Disabled activists hope to build a new social movement that will campaign for a “bold and brilliant” national independent living service that would be available free of charge to anyone in England who needs it.
They used an online meeting to relaunch plans for a National Independent Living Support Service (NILSS) – drawn up by disabled people – which would meet the government’s obligation to ensure a right to independent living under the UN Convention on the Rights of Persons with Disabilities (UNCRPD).
It comes against the background of repeated broken government promises to reform the crisis-ridden social care system, which yesterday (Wednesday) saw it delay yet again the publication of its proposals until next year.
NILSS would see a national service, running alongside the NHS, providing a universal right to independent living, with support provided free to those who need it, funded by general taxation, managed by central government, and delivered locally in co-production with disabled people.
Ellen Clifford, a member of DPAC’s national steering group, whose book examining the impact of a decade of government austerity measures, The War on Disabled People, was published earlier this year, said the NILSS vision was “bold and brilliant” and founded on “strong principles of social justice”.
But she said that disabled people had an “enormous mission of education” to show why something as “ground-breaking” as NILSS was necessary.
Clifford, who helped draw up the NILSS proposal, said that, despite the wide support for NILSS among disabled people and disabled people’s organisations and campaigns, it had been “hugely challenging” to persuade any politicians to “even just have a conversation with us about it. let alone expressing support for our ideas”.
Mark Harrison (pictured), from ROFA, who also helped draw up the NILSS proposal, said this week that it was “more urgent than ever” that the UK government “ends its war on disabled people” and meets its UNCRPD duties.
He said he hoped the meeting would build the foundations for a national movement that could realise the vision of “a different world where we are supported to lead equal and active lives”.
He told the meeting: “Ten years of austerity and cuts to social care have left many disabled people in poverty, without services, prisoners in their own homes, and some of us have lost our lives or had our lives cut short.”
Harrison said the pandemic had “accelerated this situation”, and he added: “I don’t believe there is any local authority in the country that is meeting its duties under the Care Act.”
He said successive Conservative-led governments had proved “impervious to statistics, evidence and UN conclusions and condemnations”.
But he also warned that the “jury is out” on the new leadership of the Labour party under Keir Starmer, which has so far failed to embrace the NILSS vision, despite its membership overwhelmingly backing the proposals at its party conference in 2019.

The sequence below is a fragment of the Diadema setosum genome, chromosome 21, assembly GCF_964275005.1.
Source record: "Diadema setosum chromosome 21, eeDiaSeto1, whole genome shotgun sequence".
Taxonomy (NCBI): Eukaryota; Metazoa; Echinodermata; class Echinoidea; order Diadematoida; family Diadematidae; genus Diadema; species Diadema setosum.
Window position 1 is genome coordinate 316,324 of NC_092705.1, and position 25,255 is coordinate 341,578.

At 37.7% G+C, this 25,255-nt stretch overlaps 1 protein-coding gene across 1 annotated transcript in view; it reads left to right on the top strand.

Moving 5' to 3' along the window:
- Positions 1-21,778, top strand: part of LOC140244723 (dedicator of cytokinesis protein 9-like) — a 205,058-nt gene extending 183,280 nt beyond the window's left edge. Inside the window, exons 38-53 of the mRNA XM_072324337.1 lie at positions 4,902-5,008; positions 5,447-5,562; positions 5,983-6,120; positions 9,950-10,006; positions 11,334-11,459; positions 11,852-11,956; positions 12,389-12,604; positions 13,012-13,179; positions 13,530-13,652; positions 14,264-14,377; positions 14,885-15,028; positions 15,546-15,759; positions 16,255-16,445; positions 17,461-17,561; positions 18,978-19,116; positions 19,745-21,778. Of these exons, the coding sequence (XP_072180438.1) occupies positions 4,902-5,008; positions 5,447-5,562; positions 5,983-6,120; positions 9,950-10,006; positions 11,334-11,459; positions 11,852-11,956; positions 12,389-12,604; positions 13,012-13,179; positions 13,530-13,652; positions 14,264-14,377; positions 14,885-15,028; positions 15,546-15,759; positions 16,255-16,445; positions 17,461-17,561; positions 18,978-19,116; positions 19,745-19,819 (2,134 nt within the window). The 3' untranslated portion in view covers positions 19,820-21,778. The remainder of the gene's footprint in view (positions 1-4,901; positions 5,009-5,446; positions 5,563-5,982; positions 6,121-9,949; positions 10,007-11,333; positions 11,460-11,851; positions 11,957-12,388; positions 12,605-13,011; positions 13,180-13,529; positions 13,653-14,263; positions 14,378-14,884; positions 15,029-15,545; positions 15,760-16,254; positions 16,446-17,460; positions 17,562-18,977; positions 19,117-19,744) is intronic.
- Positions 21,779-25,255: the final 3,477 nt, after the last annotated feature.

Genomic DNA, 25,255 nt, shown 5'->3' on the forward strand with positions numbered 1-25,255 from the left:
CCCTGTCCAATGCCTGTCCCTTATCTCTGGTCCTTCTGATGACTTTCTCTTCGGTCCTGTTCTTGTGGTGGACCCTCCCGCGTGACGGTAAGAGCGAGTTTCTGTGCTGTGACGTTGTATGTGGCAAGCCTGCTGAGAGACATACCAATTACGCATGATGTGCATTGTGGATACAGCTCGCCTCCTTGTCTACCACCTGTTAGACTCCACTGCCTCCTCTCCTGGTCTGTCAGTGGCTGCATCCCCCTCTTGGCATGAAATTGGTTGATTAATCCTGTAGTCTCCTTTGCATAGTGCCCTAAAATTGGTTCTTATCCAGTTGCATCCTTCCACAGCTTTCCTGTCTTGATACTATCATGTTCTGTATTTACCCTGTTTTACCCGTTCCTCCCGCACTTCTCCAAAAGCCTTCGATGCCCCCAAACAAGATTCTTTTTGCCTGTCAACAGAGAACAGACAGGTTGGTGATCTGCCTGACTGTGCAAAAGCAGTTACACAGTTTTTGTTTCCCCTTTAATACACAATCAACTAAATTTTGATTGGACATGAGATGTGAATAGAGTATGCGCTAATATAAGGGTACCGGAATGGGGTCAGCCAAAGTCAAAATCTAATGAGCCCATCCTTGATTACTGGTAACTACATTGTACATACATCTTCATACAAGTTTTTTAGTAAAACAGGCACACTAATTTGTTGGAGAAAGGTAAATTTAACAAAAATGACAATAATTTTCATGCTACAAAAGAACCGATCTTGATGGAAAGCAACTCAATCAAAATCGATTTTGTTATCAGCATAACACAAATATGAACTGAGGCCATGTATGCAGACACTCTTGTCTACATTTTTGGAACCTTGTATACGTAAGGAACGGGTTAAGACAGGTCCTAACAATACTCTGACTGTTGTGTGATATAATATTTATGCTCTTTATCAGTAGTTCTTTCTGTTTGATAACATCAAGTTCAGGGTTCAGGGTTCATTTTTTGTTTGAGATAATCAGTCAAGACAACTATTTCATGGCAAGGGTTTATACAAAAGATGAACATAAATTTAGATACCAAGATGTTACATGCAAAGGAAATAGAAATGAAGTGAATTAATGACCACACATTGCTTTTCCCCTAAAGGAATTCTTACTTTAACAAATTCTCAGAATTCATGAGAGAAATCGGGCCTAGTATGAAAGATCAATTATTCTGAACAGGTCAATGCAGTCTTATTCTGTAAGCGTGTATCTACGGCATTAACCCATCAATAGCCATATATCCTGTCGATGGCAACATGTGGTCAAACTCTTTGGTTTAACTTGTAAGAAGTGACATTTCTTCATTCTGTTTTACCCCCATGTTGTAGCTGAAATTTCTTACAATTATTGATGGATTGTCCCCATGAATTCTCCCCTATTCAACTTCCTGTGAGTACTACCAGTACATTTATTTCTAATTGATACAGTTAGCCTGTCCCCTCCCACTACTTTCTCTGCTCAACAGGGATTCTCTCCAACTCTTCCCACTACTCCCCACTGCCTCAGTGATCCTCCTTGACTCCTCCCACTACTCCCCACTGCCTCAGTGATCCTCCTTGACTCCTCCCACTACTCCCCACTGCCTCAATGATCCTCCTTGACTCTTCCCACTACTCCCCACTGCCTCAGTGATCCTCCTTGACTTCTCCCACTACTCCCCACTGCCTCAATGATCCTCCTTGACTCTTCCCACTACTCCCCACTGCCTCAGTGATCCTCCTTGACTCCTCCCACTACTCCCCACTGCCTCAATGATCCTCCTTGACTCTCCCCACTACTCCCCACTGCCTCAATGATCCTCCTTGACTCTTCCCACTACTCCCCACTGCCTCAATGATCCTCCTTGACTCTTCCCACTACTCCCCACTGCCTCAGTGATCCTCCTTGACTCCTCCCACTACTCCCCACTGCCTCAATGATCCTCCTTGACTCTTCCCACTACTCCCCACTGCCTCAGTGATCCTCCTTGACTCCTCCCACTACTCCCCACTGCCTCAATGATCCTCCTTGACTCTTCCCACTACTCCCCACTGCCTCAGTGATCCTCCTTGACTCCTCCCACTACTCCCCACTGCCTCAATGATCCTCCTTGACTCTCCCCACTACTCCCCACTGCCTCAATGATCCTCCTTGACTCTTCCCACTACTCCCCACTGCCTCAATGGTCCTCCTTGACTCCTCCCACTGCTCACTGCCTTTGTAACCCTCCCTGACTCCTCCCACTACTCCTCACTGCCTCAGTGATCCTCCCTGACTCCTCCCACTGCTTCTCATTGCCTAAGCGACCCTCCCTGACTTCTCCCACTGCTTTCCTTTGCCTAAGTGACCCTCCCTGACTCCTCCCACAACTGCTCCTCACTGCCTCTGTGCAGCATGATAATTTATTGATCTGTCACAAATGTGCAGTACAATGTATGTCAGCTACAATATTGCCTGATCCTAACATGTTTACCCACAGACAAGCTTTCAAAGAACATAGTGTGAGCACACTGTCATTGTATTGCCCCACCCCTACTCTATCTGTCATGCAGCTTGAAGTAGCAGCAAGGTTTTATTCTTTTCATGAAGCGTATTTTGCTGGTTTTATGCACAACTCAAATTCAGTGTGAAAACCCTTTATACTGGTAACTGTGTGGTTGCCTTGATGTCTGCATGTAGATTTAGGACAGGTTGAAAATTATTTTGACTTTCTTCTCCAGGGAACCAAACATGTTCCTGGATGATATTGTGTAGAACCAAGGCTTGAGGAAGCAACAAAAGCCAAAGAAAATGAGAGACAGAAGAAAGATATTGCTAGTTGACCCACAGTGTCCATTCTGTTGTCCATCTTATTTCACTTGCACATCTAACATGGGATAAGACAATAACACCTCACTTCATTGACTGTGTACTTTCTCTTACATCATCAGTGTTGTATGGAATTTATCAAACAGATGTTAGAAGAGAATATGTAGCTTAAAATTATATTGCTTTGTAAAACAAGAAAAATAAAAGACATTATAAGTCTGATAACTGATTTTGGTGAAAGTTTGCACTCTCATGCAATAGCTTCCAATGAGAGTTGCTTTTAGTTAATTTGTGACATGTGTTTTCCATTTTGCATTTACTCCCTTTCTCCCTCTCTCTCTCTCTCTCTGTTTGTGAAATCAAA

ROFA has so far failed to secure a meeting with Labour’s Liz Kendall, the shadow minister for social care, to discuss NILSS, even though she and the party’s shadow health and social care secretary, Jonathan Ashworth, have been engaging with “business vested interests, professional interests and organisations led by non-disabled people”.
But Harrison said he hoped Labour’s reluctance might be about to change, as ROFA yesterday (Wednesday) received an invitation to meet next week with Starmer, the party’s shadow women and equalities secretary Marsha de Cordova, and its shadow minister for disabled people, Vicky Foxcroft.
He said: “We hope that this is the beginning of a new relationship.
“But we really need Labour party policy to be driven by the NILSS vision and we need proper co-production with disabled people and disabled people’s organisations across the country.
“The jury is still very much out, and we will only be convinced if there is a commitment to that real coproduction, not just tokenistic consultation.
“As we always say, actions speak louder than words.”
Meanwhile, DPAC and the People’s Assembly Against Austerity will be co-hosting an event to mark the International Day of Disabled People on Thursday (3 December).
The evening of politics, conversation, music and comedy will celebrate Deaf and disabled people’s resistance “from austerity and welfare reform to COVID-19 and beyond”.
Speakers will include disabled performers and campaigners Cherylee Houston and Jess Thom (Touretteshero), Labour’s former shadow chancellor John McDonnell, and Ellen Morrison, the newly-elected disabled members’ representative on Labour’s national executive committee.
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